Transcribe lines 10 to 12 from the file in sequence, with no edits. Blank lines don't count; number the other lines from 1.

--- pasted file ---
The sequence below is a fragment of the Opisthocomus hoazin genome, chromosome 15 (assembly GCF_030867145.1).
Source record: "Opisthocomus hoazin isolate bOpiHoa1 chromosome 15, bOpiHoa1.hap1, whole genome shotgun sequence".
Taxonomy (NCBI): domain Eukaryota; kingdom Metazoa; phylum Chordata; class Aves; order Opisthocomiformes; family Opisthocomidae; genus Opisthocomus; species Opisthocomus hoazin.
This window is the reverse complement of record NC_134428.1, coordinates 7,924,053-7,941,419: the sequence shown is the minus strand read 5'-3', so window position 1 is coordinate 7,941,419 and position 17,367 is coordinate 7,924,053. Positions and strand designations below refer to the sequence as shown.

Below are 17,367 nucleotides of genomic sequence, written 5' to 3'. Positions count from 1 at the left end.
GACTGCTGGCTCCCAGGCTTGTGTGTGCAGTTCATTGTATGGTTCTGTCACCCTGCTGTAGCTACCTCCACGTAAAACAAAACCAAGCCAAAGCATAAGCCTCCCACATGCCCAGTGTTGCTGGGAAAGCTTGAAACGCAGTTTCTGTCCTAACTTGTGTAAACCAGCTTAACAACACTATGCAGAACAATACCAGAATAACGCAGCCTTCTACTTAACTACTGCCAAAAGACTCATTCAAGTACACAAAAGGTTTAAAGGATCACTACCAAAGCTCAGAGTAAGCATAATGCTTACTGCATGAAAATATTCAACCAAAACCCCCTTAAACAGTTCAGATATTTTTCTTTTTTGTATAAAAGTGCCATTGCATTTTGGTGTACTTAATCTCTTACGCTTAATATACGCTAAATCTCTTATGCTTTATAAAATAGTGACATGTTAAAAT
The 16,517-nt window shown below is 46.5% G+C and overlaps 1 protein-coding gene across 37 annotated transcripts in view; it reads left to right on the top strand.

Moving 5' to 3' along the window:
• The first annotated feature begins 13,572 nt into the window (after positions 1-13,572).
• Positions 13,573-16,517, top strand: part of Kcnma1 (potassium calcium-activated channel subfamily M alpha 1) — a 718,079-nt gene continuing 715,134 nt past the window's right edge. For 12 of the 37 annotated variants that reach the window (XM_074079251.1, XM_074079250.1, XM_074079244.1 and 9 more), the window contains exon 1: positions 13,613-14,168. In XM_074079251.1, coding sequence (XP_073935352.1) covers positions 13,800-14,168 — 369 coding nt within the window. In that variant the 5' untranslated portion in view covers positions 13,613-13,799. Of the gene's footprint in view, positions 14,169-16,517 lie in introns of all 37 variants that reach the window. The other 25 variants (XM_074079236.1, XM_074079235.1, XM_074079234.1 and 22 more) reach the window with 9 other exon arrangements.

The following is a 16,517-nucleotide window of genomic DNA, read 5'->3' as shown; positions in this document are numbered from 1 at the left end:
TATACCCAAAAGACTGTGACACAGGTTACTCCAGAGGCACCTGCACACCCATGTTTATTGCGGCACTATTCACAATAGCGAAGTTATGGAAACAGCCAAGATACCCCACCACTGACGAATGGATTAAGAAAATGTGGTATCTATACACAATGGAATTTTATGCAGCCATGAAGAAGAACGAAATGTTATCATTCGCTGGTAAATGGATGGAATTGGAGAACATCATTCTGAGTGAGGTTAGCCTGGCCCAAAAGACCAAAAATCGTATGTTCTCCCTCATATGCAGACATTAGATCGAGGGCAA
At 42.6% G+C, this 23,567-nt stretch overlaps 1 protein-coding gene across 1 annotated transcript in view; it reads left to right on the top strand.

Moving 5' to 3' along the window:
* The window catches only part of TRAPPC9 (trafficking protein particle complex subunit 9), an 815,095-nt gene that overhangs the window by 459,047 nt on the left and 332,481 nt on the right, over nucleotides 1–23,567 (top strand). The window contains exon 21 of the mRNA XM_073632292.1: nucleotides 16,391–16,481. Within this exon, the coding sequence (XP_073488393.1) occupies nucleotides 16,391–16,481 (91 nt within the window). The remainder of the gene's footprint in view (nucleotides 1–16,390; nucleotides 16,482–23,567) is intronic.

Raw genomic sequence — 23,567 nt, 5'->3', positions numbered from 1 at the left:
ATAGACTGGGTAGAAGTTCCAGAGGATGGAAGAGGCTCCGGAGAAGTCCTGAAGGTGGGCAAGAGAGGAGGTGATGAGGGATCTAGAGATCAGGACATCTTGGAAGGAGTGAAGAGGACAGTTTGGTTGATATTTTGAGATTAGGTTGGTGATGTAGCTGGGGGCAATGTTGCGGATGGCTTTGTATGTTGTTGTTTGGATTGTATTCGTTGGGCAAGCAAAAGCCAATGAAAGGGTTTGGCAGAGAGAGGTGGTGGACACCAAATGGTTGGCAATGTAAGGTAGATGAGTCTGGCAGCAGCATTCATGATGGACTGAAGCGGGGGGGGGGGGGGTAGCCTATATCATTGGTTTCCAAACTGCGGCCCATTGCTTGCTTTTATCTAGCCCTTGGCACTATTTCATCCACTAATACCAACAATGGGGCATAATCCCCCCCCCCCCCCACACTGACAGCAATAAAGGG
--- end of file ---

• Positions 13,573-16,517, top strand: part of Kcnma1 (potassium calcium-activated channel subfamily M alpha 1) — a 718,079-nt gene continuing 715,134 nt past the window's right edge. For 12 of the 37 annotated variants that reach the window (XM_074079251.1, XM_074079250.1, XM_074079244.1 and 9 more), the window contains exon 1: positions 13,613-14,168. In XM_074079251.1, coding sequence (XP_073935352.1) covers positions 13,800-14,168 — 369 coding nt within the window. In that variant the 5' untranslated portion in view covers positions 13,613-13,799. Of the gene's footprint in view, positions 14,169-16,517 lie in introns of all 37 variants that reach the window. The other 25 variants (XM_074079236.1, XM_074079235.1, XM_074079234.1 and 22 more) reach the window with 9 other exon arrangements.

The following is a 16,517-nucleotide window of genomic DNA, read 5'->3' as shown; positions in this document are numbered from 1 at the left end:
TATACCCAAAAGACTGTGACACAGGTTACTCCAGAGGCACCTGCACACCCATGTTTATTGCGGCACTATTCACAATAGCGAAGTTATGGAAACAGCCAAGATACCCCACCACTGACGAATGGATTAAGAAAATGTGGTATCTATACACAATGGAATTTTATGCAGCCATGAAGAAGAACGAAATGTTATCATTCGCTGGTAAATGGATGGAATTGGAGAACATCATTCTGAGTGAGGTTAGCCTGGCCCAAAAGACCAAAAATCGTATGTTCTCCCTCATATGCAGACATTAGATCGAGGGCAA